When people hear the word “cows” they immediately think of milk, maybe the dairy industry, calves taken from their mothers… Notice how all those things refer to females – the nurturing, the bond between mother and calf? Where are the males in all of this?
Are all cows female? Well, this depends on what you mean by “cows”. Many people use the word “cow” to talk about cattle in general, which of course includes males as well as females. Just think of the word “cowboy” – they do not, in fact, only drive herds of cows while the bulls and steers are left to themselves! Technically, the terminology is a little bit more complicated; only a female that has had at least one calf is actually called a cow! Before she has her first calf, she is called a heifer.
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There is also a difference between male cows that can breed (which means that they have to be at least two years of age), which are called bulls (or sires), and those that have been castrated and are not able to breed anymore, which are called steers.
Baby cows, no matter whether they are male or female, are referred to as calves. Once they are weaned – which means that they do not need to drink their mother’s milk anymore – they are called weaners, and when they are a year or two old, they are called yearlings.
How Can I Tell All The Different Forms of Cattle Apart?
Bulls are the largest of all cattle. They look very muscular and you can recognize a noticeable hump on their shoulders.
Male cattle are castrated before they can develop the impressive physique and characteristic aggression of bulls, so steers are smaller and have a less aggressive temperament. You will most likely notice the lack of muscles around and on their shoulders. Of course, you can also easily differentiate between them both by looking at whether the specimen of cattle standing before has testes or not.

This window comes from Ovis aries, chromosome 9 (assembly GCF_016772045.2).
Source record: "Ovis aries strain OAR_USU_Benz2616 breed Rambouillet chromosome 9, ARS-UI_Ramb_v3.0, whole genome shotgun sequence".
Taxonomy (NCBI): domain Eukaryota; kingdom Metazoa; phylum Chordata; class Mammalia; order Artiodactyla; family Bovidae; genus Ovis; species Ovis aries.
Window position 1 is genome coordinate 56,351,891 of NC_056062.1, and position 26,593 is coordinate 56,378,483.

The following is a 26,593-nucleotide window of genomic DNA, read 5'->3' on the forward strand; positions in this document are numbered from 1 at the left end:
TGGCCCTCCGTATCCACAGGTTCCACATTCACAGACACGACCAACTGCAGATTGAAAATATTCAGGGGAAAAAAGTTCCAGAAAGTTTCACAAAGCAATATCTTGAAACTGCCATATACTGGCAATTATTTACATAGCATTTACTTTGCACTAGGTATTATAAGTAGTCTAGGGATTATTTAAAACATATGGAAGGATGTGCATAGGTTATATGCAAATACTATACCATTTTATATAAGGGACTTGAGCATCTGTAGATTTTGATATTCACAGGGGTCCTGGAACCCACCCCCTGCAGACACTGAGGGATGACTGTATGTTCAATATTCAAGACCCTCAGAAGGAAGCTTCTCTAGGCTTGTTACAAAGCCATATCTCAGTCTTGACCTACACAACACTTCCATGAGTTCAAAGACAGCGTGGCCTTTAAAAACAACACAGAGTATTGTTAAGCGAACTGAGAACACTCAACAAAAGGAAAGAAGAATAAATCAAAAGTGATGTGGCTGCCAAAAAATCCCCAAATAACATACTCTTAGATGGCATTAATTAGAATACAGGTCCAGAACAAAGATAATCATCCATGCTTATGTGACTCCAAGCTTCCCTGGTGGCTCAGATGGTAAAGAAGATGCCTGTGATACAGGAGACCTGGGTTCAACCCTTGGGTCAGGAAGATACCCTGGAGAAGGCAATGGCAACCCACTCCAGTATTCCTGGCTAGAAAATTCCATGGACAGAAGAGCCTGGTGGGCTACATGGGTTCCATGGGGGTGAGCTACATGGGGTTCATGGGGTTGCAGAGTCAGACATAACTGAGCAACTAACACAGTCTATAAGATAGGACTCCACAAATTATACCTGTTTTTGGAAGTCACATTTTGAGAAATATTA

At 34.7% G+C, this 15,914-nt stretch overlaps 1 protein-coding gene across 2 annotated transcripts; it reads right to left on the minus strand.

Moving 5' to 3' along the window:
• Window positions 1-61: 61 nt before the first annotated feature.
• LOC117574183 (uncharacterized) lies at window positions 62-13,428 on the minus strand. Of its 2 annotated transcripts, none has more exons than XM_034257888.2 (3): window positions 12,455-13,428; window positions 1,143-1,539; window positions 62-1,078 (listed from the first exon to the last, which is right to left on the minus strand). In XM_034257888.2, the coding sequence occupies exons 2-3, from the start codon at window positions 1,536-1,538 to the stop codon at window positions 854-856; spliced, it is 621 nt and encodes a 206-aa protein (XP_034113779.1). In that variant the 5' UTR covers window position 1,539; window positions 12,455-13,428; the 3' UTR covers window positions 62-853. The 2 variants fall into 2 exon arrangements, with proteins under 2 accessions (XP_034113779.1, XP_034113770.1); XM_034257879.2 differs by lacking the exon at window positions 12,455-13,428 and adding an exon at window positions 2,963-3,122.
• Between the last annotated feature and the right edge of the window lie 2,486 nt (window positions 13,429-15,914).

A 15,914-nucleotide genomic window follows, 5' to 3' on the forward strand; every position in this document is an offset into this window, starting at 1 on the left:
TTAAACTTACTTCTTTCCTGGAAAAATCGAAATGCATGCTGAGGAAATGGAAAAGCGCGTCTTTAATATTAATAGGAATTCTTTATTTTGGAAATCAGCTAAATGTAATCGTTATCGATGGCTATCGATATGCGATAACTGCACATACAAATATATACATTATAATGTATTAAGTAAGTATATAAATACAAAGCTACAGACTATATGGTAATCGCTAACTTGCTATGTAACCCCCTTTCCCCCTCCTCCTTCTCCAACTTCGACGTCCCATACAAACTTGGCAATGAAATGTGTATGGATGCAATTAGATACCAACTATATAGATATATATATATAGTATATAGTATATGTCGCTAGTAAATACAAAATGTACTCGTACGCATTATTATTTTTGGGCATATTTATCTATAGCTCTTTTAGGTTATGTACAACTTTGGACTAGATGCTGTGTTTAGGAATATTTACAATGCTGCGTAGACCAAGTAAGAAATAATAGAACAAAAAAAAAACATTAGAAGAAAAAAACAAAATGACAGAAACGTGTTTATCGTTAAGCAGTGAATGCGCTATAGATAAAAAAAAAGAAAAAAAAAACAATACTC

Cows and heifers both have more refined heads and longer, narrower necks than their male counterparts.
Cows, which have had at least one calf, are characterized bar large hips and thick middles. Their size might make them look like a bull at the first glance, but they have significantly slimmer shoulders.
Heifers look similar to cows but lack the significant hips and middles. Sometimes you can also mistake a heifer for a small steer – in this case, you would have to check the genital area.
It maybe will surprise you that the horns have nothing to do with telling the sex of cattle! They depend on the breed of cattle and you can find horns on both male and female cattle. The same goes for coloring. Some people might think that darker, more aggressive-looking cattle are male, but it is the breed that determines the color, not the sex.
What Kind of Products Do We Get From Male and Female Cows Respectively?
The purpose of a bull is to produce more cows. Male cattle that are selected to be bread have to exhibit desirable characteristics when it comes to their size, muscles, and body structure.
An experienced bull of about two years of age is expected to mate with circa 30 females in a breeding season which is typically about 60 to 70 days long. Younger bulls are expected to serve about half of this number. As a rule of thumb, a bull can be expected to mate with the number of females that equates to his age in numbers during one season.
Steers are usually raised for meat, as are heifers unless they are bred once they are mature (about 12 to 14 months of age).
Cows breed more cattle and produce milk.
Some male calves that are born on dairy farms have the saddest fate of these different kinds of cattle. Since milk is the central product on a dairy farm and cows only give milk when they undergo pregnancies, there are far more male calves born that are needed for breeding or beef.
Those superfluous male calves are called bobby calves, and they are usually sent to the slaughterhouse or abattoir once they are five days or older. While leather can generally be made from the hides of all cattle, the hide of these bobby calves makes for especially soft leather.